Your peace is every bit at risk from terrorists as much as mine is, along with about 7 billion other people's.

I figure the sane need to get busy and put a stop to it.

Then perhaps humanity can do away with fields of battle and cultivate fields of wheat etc. to feed the world.

United States
July 28, 2010

O.C. in the U.S.A. writes:

When did Bosnia attack the USA out of the blue? When did Panama attack the USA out of the blue? When did Iraq attack the USA out of the blue? When did Vietnam attack the USA out of the blue? When did Korea attack the USA out of the blue? When, Eric? Pray tell?

New Mexico, USA
July 28, 2010

Eric in New Mexico writes:

I was specific about World wars we've gotten into. Either we were attacked or our treaty obligations pulled us into those conflicts, as in WW1.

There's reasons folks take the kinetic rout to solve issues OC...

But that's not the topic of this thread.

WW1, WW2, and the global war on terror, stopping genocide in the Balkans, removing Saddam, some times it is as simple as realizing it is a mistake to leave a dictator in power to have to get the job done right a decade later.

The paradox you run into in being opposed to war, is bearing responsibility for those who commit genocide and crimes against humanity by leaving them alive to continue their work, rather than taking the action needed to stop them.

If you were to ask me why this seems to allways fall on the US to deal with, then just take a look at the AU's handwringing over serving the ICC arrest warrant on Bashir.

The thing about "cowboy diplomacy" is that beyond mending fences and leading the heard to greener pastures, outlaws exist and posse's get formed from among the willing to deal with them.

Success is fully dependant on the strength and temperament of the horse ridden.

What are you going to do when "lil Kim, Aminidijad, Bin Laden, and Mullah Omar are the modern equivalent of the four horsemen of the appocalypse?

I suppose you think we should simply let them run roughshod over civilization eh?

Or maybe you want peace, but arn't willing to do the hard thing that it takes to create it?

Well then, that's your decision.

Fortunately you arn't making the decisions for the rest of us.

Dan B.
Florida, USA
August 6, 2010

Dan B. in Florida writes:

Please be careful to distinguish between anti-Semitism and legitimate criticism of the government of Israel. The boycott, divestment and sanctions (BDS) movement has many Jewish activists. Not every criticism of Israel must be accompanied by and equal criticism of all the Arab countries. Americans have a right to look closely at Israel for at least two reasons - one is that American taxpayers have subsidized its economy to the tune of over $100 Billion in the last 40 years and secondly one of Judaism's central premise is justice and a hand of helping for "the other." Israel is not singled out, nor is that a valid defense - namely that other countries do bad things or worse things.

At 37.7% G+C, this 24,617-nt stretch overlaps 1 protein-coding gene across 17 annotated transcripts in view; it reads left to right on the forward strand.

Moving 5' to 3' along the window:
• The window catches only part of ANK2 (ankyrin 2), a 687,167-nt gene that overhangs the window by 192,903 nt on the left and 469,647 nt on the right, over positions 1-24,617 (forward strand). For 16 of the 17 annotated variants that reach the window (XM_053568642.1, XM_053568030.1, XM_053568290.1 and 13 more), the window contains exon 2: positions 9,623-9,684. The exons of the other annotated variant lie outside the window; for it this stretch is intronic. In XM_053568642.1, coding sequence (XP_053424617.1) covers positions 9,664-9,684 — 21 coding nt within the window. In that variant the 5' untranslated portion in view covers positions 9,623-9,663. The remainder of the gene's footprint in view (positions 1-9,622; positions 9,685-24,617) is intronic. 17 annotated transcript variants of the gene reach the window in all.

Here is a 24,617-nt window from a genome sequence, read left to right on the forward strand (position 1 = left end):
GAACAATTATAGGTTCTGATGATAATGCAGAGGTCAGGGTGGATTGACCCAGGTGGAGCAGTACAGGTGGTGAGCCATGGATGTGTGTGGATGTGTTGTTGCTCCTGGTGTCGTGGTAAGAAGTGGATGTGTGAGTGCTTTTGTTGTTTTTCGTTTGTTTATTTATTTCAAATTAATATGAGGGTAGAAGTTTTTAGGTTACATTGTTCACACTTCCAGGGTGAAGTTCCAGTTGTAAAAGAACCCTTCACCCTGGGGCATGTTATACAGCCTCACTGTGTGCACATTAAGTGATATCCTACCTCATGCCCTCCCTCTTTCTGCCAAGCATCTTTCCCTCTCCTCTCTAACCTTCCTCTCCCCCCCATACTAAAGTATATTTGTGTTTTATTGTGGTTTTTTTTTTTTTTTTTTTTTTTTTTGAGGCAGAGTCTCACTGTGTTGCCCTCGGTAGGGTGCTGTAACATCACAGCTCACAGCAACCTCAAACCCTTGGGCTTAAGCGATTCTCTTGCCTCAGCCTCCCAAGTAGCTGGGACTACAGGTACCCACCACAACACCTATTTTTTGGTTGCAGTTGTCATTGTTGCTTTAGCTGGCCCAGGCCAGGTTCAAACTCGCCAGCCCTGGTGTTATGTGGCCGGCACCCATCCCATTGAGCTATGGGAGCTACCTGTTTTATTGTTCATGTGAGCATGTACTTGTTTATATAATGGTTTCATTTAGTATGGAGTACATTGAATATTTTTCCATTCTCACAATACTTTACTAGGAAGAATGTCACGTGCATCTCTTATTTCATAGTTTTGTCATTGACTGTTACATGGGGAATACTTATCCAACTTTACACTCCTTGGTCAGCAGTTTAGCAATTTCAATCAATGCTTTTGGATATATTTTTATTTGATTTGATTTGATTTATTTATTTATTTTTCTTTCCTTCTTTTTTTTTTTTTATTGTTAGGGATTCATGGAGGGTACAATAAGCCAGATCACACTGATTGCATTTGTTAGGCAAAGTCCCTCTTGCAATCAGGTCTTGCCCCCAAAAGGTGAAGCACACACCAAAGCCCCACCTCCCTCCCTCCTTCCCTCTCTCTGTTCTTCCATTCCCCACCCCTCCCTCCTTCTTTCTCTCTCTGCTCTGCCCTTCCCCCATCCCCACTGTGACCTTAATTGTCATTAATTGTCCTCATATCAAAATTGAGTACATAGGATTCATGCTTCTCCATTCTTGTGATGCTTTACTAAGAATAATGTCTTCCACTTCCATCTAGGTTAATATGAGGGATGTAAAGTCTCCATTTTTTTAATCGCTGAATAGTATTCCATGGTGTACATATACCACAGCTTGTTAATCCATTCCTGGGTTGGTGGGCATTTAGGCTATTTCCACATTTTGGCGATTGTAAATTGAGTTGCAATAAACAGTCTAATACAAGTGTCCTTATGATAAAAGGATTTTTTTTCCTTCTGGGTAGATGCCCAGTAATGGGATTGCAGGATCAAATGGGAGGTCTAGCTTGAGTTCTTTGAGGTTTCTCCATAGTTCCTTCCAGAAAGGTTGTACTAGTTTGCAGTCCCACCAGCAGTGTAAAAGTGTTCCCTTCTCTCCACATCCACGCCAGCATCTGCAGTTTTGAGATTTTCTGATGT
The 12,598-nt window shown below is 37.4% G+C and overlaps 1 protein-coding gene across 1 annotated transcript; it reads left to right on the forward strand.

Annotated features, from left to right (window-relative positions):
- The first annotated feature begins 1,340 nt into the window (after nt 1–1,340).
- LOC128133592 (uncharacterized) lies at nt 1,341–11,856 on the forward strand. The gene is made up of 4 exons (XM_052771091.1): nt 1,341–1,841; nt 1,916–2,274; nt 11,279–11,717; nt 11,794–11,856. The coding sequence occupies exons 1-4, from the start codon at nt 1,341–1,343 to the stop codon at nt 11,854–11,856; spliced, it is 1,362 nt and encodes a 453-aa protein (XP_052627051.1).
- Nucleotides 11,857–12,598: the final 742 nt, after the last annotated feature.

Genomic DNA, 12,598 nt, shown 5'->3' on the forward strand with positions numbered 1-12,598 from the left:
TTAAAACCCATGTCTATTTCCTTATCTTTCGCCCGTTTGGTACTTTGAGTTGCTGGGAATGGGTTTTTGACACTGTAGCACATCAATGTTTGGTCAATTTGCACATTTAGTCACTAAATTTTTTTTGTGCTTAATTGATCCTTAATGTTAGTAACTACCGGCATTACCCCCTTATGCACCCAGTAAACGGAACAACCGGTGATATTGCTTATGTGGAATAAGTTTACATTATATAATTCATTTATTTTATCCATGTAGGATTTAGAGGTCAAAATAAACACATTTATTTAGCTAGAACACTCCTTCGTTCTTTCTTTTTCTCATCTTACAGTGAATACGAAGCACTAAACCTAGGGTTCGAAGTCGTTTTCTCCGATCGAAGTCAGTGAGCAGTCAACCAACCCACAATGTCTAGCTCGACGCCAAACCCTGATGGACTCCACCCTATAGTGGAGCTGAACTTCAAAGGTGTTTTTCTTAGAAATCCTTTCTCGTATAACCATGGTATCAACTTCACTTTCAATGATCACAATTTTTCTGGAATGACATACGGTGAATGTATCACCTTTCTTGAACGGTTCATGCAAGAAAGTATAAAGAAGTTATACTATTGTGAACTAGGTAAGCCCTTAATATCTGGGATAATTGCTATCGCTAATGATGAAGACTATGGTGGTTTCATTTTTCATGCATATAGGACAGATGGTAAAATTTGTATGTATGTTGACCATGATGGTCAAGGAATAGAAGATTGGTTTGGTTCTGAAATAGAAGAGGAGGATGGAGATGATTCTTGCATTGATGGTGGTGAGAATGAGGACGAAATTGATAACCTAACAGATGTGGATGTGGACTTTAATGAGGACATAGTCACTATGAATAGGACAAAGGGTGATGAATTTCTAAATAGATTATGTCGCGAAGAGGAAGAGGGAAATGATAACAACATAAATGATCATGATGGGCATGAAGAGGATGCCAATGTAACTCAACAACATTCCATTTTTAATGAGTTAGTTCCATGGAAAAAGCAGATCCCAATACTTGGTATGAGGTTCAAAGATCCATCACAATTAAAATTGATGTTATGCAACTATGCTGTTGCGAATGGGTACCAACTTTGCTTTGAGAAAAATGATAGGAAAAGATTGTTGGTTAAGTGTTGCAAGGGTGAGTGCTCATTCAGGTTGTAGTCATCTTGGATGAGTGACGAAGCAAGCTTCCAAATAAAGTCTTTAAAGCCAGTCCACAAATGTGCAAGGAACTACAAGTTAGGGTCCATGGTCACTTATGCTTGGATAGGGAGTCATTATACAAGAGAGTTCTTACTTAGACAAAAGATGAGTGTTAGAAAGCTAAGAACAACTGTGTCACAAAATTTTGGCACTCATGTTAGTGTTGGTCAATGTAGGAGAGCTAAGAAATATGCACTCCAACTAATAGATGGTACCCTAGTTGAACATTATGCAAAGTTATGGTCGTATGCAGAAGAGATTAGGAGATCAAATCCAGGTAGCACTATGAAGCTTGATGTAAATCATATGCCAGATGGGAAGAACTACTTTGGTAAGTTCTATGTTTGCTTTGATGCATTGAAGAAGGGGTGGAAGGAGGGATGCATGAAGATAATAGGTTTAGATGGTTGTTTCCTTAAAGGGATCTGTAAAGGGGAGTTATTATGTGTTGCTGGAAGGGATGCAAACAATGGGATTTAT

abu a.
August 15, 2010

Abu A. in Jordan writes:

The reasons for Arab-Israeli conflict is the occupation of Palestine.

Palestine Arab Islamic state like the rest of the Arab and Islamic states surrounding Them. Means that there are Jews and Zionists in Palestine a big mistake, because this entity Zionist is not consistent with the surrounding area (such as language, customs, traditions and religion) The only solution to end the Arab-Israeli conflict is the expulsion of Jews from Palestine All of Palestine.

The Jewish people will not rest and will not feel comfortable and stability But if it gets out of Palestine and the Middle East completely. If people continue to Jews in Palestine and the Middle East, the death and destruction will continue. Palestine Arab Islamic state and will remain


Latest Stories

October 12, 2010

Travel Diary: En Route Sarajevo

Writing for the U.S. Department of State DipNote blog, DipNote Bloggers highlight the background briefing of U.S. Secretary of State… more
October 11, 2010

Happy Thanksgiving, Canada!

Writing for the U.S. Department of State DipNote blog, Canadian Public Affairs Specialist at U.S. Embassy Ottawa Jennifer McCabe wishes… more